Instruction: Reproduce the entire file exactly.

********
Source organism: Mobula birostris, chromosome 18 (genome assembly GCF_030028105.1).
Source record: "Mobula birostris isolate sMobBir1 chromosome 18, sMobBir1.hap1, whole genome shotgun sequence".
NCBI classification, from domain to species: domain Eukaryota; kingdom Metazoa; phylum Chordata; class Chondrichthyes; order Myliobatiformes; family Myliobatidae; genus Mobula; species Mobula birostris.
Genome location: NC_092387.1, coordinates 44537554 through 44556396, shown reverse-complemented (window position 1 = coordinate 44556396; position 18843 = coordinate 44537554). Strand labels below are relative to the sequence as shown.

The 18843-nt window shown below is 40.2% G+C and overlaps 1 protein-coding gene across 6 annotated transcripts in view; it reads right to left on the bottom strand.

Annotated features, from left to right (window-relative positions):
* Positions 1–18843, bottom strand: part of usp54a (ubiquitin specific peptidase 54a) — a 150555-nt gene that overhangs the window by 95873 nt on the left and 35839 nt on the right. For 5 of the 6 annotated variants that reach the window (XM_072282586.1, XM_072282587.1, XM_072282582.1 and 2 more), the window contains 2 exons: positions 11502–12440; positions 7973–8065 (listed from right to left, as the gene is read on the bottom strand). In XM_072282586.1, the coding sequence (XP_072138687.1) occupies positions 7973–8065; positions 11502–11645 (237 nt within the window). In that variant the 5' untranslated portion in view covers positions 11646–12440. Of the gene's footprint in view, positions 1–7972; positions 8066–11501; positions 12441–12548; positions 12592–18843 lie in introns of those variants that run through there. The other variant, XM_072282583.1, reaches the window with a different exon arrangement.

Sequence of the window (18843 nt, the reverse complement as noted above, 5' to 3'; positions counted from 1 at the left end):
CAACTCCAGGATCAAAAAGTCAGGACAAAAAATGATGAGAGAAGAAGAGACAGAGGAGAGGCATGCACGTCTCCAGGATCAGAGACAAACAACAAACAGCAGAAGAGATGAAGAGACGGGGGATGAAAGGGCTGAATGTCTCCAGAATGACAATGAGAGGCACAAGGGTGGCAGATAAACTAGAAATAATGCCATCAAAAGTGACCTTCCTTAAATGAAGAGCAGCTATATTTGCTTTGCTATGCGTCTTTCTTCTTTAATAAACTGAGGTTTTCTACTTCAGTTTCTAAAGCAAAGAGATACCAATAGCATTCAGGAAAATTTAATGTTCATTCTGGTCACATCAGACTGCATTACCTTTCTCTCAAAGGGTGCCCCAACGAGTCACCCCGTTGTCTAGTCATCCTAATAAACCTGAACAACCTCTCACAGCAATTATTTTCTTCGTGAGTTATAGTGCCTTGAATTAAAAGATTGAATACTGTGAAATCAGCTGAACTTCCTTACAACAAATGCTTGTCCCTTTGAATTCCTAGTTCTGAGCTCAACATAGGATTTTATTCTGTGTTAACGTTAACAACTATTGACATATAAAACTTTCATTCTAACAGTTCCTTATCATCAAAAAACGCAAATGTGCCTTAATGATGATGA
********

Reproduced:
Source organism: Mobula birostris, chromosome 18 (genome assembly GCF_030028105.1).
Source record: "Mobula birostris isolate sMobBir1 chromosome 18, sMobBir1.hap1, whole genome shotgun sequence".
NCBI classification, from domain to species: domain Eukaryota; kingdom Metazoa; phylum Chordata; class Chondrichthyes; order Myliobatiformes; family Myliobatidae; genus Mobula; species Mobula birostris.
Genome location: NC_092387.1, coordinates 44537554 through 44556396, shown reverse-complemented (window position 1 = coordinate 44556396; position 18843 = coordinate 44537554). Strand labels below are relative to the sequence as shown.

The 18843-nt window shown below is 40.2% G+C and overlaps 1 protein-coding gene across 6 annotated transcripts in view; it reads right to left on the bottom strand.

Annotated features, from left to right (window-relative positions):
* Positions 1–18843, bottom strand: part of usp54a (ubiquitin specific peptidase 54a) — a 150555-nt gene that overhangs the window by 95873 nt on the left and 35839 nt on the right. For 5 of the 6 annotated variants that reach the window (XM_072282586.1, XM_072282587.1, XM_072282582.1 and 2 more), the window contains 2 exons: positions 11502–12440; positions 7973–8065 (listed from right to left, as the gene is read on the bottom strand). In XM_072282586.1, the coding sequence (XP_072138687.1) occupies positions 7973–8065; positions 11502–11645 (237 nt within the window). In that variant the 5' untranslated portion in view covers positions 11646–12440. Of the gene's footprint in view, positions 1–7972; positions 8066–11501; positions 12441–12548; positions 12592–18843 lie in introns of those variants that run through there. The other variant, XM_072282583.1, reaches the window with a different exon arrangement.

Sequence of the window (18843 nt, the reverse complement as noted above, 5' to 3'; positions counted from 1 at the left end):
CAACTCCAGGATCAAAAAGTCAGGACAAAAAATGATGAGAGAAGAAGAGACAGAGGAGAGGCATGCACGTCTCCAGGATCAGAGACAAACAACAAACAGCAGAAGAGATGAAGAGACGGGGGATGAAAGGGCTGAATGTCTCCAGAATGACAATGAGAGGCACAAGGGTGGCAGATAAACTAGAAATAATGCCATCAAAAGTGACCTTCCTTAAATGAAGAGCAGCTATATTTGCTTTGCTATGCGTCTTTCTTCTTTAATAAACTGAGGTTTTCTACTTCAGTTTCTAAAGCAAAGAGATACCAATAGCATTCAGGAAAATTTAATGTTCATTCTGGTCACATCAGACTGCATTACCTTTCTCTCAAAGGGTGCCCCAACGAGTCACCCCGTTGTCTAGTCATCCTAATAAACCTGAACAACCTCTCACAGCAATTATTTTCTTCGTGAGTTATAGTGCCTTGAATTAAAAGATTGAATACTGTGAAATCAGCTGAACTTCCTTACAACAAATGCTTGTCCCTTTGAATTCCTAGTTCTGAGCTCAACATAGGATTTTATTCTGTGTTAACGTTAACAACTATTGACATATAAAACTTTCATTCTAACAGTTCCTTATCATCAAAAAACGCAAATGTGCCTTAATGATGATGA